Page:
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Andy Brice
Successful Software

Doug Nebeker ("Doug")

Jonathan Matthews
Creator of DeepTrawl, CloudTrawl, and LeapDoc

Nicholas Hebb
BreezeTree Software

Bob Walsh
host, Startup Success Podcast author of The Web Startup Success Guide and Micro-ISV: From Vision To Reality

Patrick McKenzie
Bingo Card Creator

Dealing with (not provided)

Hi all,

I put together a video that outlines what I consider to be the best steps for dealing with (not provided).

Thanks to Google for making our lives that little bit more interesting:


If anyone has any other ideas I'm all ears.

Dave Collins Send private email
Monday, September 30, 2013
Is the "100% not provided" for Google organic search data definitely going to happen. Or is it just a rumour?
Andy Brice Send private email
Monday, September 30, 2013
It's already underway. Check your % for the last month, then check the last 3-4 days.

The data we now see is completely and utterly non-representative.
Dave Collins Send private email
Monday, September 30, 2013
Thank you very much!
Alex Vasilevsky Send private email
Monday, September 30, 2013
My pleasure. Hope it helps.
Dave Collins Send private email
Monday, September 30, 2013
I have no idea what this is about and neither the above discussion nor the text on the referenced page helped much.

Here is what I understand from what you have said:

1. Google changed something.
2. Might have something to do with keywords.
3. (not provided) is meant to summarize whatever this issue is about.

It seems obvious to me that "(not provided)" is not a known and established technical term whose unique and specific meaning regarding keywords is understood.

Therefore I recommend you not assume your audience understand whatever specialist lingo has just come up and explain what it is actually about.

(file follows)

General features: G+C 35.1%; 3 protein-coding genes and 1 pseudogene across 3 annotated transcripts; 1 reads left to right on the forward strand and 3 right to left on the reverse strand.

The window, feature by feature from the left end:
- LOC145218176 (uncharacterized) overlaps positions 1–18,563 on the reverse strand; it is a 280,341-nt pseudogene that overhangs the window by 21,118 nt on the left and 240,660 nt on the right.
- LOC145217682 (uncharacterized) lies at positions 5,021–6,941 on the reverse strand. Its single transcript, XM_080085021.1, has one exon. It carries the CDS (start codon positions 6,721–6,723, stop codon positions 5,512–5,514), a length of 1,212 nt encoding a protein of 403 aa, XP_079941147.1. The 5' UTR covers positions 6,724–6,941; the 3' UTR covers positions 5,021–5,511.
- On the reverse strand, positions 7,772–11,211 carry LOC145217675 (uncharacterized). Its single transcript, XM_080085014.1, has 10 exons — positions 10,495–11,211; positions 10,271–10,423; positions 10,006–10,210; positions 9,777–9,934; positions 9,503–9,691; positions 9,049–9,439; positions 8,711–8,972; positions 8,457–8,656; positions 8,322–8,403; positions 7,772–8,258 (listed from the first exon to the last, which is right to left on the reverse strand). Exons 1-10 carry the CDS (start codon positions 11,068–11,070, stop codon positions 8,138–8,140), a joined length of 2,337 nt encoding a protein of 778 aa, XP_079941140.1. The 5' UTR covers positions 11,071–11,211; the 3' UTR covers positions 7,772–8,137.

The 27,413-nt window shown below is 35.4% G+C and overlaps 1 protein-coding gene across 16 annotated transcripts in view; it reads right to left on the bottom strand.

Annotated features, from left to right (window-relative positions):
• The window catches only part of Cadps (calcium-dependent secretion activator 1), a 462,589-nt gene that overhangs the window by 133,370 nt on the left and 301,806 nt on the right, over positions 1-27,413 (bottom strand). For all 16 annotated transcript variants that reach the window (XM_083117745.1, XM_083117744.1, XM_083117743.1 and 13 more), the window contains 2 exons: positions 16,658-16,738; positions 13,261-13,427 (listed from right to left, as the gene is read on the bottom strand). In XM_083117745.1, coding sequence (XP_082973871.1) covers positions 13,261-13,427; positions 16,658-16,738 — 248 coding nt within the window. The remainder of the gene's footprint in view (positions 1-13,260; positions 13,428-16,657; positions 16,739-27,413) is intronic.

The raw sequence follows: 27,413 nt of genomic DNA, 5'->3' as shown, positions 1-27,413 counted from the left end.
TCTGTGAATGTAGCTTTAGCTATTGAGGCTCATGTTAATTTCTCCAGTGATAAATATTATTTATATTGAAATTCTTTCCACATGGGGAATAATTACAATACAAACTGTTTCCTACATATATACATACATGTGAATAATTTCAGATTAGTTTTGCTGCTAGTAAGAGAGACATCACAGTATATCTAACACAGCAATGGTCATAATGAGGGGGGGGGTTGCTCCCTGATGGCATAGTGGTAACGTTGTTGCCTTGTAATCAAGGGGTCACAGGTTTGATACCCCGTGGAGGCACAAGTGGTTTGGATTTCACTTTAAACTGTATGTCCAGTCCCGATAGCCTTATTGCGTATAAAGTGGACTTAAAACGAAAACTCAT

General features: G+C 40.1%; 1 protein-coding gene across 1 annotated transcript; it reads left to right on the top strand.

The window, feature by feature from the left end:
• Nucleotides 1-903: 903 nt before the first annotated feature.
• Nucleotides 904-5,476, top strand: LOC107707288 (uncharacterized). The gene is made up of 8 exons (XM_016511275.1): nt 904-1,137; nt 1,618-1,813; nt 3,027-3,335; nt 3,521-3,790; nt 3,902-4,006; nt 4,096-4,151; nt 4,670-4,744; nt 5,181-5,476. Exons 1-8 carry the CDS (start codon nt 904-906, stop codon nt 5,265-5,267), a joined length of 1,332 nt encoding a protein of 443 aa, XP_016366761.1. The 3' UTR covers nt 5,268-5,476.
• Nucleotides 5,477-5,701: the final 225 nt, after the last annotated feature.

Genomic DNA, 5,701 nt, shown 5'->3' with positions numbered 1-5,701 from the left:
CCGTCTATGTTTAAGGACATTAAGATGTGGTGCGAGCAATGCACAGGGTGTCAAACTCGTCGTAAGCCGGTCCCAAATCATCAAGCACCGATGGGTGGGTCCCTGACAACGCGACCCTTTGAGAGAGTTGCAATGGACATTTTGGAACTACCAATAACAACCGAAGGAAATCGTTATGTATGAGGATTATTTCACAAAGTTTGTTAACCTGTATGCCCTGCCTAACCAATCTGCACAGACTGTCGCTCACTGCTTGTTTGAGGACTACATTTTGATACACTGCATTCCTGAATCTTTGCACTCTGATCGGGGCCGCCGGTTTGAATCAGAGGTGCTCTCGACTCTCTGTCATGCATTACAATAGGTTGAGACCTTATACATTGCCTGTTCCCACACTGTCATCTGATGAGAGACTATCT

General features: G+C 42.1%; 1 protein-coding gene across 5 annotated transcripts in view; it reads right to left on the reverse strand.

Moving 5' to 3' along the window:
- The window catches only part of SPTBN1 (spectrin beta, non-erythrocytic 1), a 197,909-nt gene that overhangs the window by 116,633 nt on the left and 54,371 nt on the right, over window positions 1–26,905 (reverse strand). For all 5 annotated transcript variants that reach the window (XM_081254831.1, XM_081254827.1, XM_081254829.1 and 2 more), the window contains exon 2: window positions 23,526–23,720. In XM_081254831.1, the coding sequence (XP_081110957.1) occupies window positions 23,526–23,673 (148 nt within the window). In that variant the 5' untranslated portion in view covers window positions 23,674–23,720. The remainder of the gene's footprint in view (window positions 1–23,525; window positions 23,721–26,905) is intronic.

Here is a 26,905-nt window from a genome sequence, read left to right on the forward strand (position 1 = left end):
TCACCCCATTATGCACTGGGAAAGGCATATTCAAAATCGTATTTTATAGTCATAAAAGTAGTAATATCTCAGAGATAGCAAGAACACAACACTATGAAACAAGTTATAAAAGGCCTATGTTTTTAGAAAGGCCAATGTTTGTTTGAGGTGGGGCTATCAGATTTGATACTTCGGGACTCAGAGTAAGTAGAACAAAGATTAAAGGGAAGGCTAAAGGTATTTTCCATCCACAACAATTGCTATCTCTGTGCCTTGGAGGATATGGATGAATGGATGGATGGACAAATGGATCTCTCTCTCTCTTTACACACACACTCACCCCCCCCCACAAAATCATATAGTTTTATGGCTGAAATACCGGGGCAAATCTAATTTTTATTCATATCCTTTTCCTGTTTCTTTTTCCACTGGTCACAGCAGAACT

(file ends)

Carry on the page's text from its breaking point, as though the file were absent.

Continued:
As it is this all reads like:

Hello, are your Troxies Nebulized? We have the solution for renebulizing your Troxies. As you know, Megacorp is providing unnebulized troxy frums now and this is unlikely to ever change. Our free video tells you how to adapt to the new scenario.
Scott Send private email
Monday, September 30, 2013
It used to be possible to find out what search terms people were typing in Google to arrive at your web site.

E.g. I could go to analytics or my web logs and see that N people had arrived at my website after typing "wedding seating plan" that week.

Then Google started encrypting the search terms for people who were logged in to Google, so you couldn't tell what terms they typed. Instead of the search term they just show '(not provided)'.

Now it looks like they will encrypt all searches.

This is going to have a big effect on the SEO industry as a lot of the data they use will no longer be available.

Note that you can still see what terms people type before they click on your adwords ad. Google aren't going to slay that golden goose.
Andy Brice Send private email
Monday, September 30, 2013
Andy, great explanation (I had no idea, either).  But why is Google doing this?
Racky Send private email
Tuesday, October 01, 2013
Moz folks are trying to come up with workarounds:


those do not look very reliable to me though...
Vladimir Dyuzhev Send private email
Tuesday, October 01, 2013
> But why is Google doing this?

Google says it protects privacy from likes of NSA.

But other people say Google pushes everyone to go under AdSense umbrella where the very same information is available.
Vladimir Dyuzhev Send private email
Tuesday, October 01, 2013
Well this should kill the SEO business.  As I understand it there is no useful free information available from Google anymore.  Besides, the bottom line is sales, not hits, so if you want actionable information, you need to know something about your customers.  The big players have been on to this for a while, but small fry could  up to now keep themselves occupied with reading search engine tea leaves.  No more agonizing if "morning meal" has more monetary value than "breakfast."

The paradigm shift here is from getting your product to float towards the top of the search result pool and scooping a few up in a net, to going where your customers are and reeling them in one at a time.  It's like going from fishing from a bridge to getting in a boat and finding the best fishing spots in the lake.  It might even force marketers to study their market instead of spreadsheets and pie charts. 

I think Google has already killed and cooked its golden goose, and is now sitting down to eat it.  With paid listings at the top of all but the most obscure search results, followed by Wikipedia, a block of images and links to Youtube videos, there is little incentive for searchers to look for companies or products they aren't already aware of.  Then there is the byzantine system Google has for rigging Adword bids and a deliberate fudging of data and results for advertisers.